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Need Ideas for Private Dining (to get New Members)

post #1 of 15
Thread Starter 

I am an executive chef at a small non-profit, private fine dining restaurant/club in a small city of about 60,000 people.  I have been working for about 2 months now and can now officially say that all the food, recipes and new menus are all mine.  Even with all the grand new menus happening we are not getting any new members.

 

The house manager and I run the business with only 7 staff currently.  There is a volunteer board of members with a President and VP and so on.  While they do not micro-manage they do make sure we stay on top of the things we need to, like sales and preparing special nights for community events.  We have to go through this board to make any significant changes (i.e membership costs, new equipment, large scale maintenance).

 

OK for the question at hand.  The board is pushing us to make the club more young friendly.  We have less than 150 members and only 4 of them are under 40.  My opinion for the lack of younger members is the monthly membership fee. I just don't feel that younger generations are going to want to pay a membership just to go out to eat.  There is plenty of competition for us and they aren't private clubs.  So my question is this, what could we add to our services other than just fine food to make our club more appetizing to the younger generation.  We are located down town and are surrounded by buildings, so having a golf course like the other clubs is out of the question :).

 

I have thought of making a lower tier membership that would allow people to come in and pay a nightly membership fee just on the nights they come to eat, so they don't feel the pressure of a monthly bill.  On the other hand though, we would need to offer more to the people who do pay the monthly membership.  Any and all ideas would be helpful. Thanks!

post #2 of 15

Bocce Ball tournaments with food and drink specials.  We have an Elks club in the town where I live and they were having the same problem so they lowered the yearly membership to $75 per person, charge $1 per month and then charge full price for dinners.  On Friday and Saturday nights they have $45-$55 4-5 Course Prix Fix dinners with very nice menu's.  They also offer "bar food" and have Bocce tournaments every Friday and Saturday night.  They have doubled their membership since they started this last November and its a lot of fun.  My wife and I go once a month and I have volunteered to guest Chef since we joined in January.  They have also lowered the avg age from mid 50's to mid 30's with MANY young families joining.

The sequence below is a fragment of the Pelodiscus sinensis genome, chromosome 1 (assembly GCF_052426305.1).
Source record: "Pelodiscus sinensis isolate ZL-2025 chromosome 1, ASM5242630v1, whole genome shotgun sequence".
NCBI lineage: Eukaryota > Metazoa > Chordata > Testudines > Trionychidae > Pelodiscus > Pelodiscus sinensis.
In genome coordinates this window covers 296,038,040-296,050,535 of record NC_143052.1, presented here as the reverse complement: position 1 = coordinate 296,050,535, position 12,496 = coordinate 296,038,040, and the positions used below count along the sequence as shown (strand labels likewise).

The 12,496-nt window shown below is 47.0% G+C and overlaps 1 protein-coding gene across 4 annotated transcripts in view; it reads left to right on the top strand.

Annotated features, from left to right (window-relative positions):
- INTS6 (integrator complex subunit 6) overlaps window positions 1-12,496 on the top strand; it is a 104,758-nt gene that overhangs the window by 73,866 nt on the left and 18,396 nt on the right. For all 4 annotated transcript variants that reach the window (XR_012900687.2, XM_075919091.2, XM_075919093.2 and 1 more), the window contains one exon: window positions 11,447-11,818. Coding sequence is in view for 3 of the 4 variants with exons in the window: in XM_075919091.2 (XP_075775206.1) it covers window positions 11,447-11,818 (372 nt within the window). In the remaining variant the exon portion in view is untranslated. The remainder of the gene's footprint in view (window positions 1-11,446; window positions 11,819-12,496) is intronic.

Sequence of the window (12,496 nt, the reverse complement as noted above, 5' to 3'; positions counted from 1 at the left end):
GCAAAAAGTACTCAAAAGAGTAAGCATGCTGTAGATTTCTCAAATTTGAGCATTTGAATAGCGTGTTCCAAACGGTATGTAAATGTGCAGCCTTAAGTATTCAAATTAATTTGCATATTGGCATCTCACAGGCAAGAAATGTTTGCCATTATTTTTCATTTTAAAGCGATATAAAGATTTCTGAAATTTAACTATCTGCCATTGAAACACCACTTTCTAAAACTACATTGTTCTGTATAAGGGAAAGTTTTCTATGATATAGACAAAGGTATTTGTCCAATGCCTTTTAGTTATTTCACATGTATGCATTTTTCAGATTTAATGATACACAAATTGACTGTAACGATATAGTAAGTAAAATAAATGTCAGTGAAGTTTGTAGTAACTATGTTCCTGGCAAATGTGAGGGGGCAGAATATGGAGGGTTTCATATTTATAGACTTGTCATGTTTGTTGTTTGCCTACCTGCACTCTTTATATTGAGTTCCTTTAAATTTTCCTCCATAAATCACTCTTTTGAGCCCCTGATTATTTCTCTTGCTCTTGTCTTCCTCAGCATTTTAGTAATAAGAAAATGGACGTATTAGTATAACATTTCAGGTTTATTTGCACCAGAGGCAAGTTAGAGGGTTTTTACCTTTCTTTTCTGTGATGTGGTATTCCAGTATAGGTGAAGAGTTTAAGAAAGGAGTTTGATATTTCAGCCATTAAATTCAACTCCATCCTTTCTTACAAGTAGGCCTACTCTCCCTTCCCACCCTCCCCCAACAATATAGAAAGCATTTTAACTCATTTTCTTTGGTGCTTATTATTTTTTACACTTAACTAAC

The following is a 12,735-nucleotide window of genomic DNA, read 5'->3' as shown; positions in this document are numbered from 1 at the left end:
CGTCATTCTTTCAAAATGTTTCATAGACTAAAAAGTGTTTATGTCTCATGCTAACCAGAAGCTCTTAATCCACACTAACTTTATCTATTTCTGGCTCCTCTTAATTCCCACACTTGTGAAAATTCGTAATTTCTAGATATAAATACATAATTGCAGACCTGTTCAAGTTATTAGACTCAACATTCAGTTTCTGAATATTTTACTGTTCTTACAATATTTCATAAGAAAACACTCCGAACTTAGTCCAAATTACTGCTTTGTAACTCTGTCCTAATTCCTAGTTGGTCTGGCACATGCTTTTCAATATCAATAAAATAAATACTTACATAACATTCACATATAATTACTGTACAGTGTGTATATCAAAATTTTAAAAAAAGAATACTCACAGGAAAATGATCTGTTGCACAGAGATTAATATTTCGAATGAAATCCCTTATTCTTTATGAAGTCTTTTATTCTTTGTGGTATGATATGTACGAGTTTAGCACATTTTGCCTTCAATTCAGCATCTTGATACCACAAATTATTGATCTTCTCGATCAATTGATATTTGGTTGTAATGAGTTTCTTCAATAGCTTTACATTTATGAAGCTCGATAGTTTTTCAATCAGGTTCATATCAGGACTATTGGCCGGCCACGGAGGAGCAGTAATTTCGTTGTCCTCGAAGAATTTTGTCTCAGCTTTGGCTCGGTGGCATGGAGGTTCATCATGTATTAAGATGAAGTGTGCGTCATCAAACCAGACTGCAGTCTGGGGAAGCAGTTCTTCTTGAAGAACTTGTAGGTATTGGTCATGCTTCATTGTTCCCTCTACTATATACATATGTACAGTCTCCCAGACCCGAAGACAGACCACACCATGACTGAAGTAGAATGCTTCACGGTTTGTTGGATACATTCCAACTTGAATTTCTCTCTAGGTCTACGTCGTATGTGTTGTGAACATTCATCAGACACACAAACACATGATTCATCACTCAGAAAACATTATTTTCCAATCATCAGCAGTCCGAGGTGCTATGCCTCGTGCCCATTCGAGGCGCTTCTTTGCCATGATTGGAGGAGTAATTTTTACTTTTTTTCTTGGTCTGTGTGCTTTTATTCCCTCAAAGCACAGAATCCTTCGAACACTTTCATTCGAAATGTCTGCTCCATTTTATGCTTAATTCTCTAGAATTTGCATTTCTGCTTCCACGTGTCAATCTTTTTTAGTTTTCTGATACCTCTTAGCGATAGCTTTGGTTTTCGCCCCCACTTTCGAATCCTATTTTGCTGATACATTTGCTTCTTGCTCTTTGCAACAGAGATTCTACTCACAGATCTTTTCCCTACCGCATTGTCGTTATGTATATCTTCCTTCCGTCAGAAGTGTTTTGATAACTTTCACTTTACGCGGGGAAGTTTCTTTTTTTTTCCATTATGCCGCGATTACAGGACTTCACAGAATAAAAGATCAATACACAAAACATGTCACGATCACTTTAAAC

Taste: The sensation derived from food, as interpreted thru the tongue to brain sensory system.
Flavor: The overall impression combining taste, odor, mouthfeel and trigeminal perception.
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Taste: The sensation derived from food, as interpreted thru the tongue to brain sensory system.
Flavor: The overall impression combining taste, odor, mouthfeel and trigeminal perception.
Reply
post #3 of 15

How are your kids menus? If you are in an area where the majority of young people are married, you're going to have to cater to the kids to get the families in. Parents simply can't go to restaurants that don't have food they think is appropriate for their kids.

 

A really good idea out there now is specialized menus for different ages of kids. Kids of different ages can't eat the same foods, and most kids menus have food that is horrible for kids too. How about a baby food menu with 6 different foods (2 meat, 2 veg, 2 fruits) made with organic ingredients, pureed and portioned? They are easy to prep. Most meats or vegetables are very lightly seasoned, steamed and pureed. Then you portion them into ice cube trays and freeze them. Hold frozen until they are ordered then microwave them to order, sold by the portion. Fruit is pureed and held cold.

 

For toddlers, you can create healthier meal options, like roasted chicken breast, steamed veggies, cheese and fruit, instead of the usual hot dogs and chicken fingers. Serve smaller portions than traditional "kids" portions and cut everything into pieces too small to be a choking hazard.

 

For older kids, have some of the "staples" that kids like, with a couple healtier options that parents like. Offer healthy sides like apple slices and carrot/celery sticks intead of the usual french fries.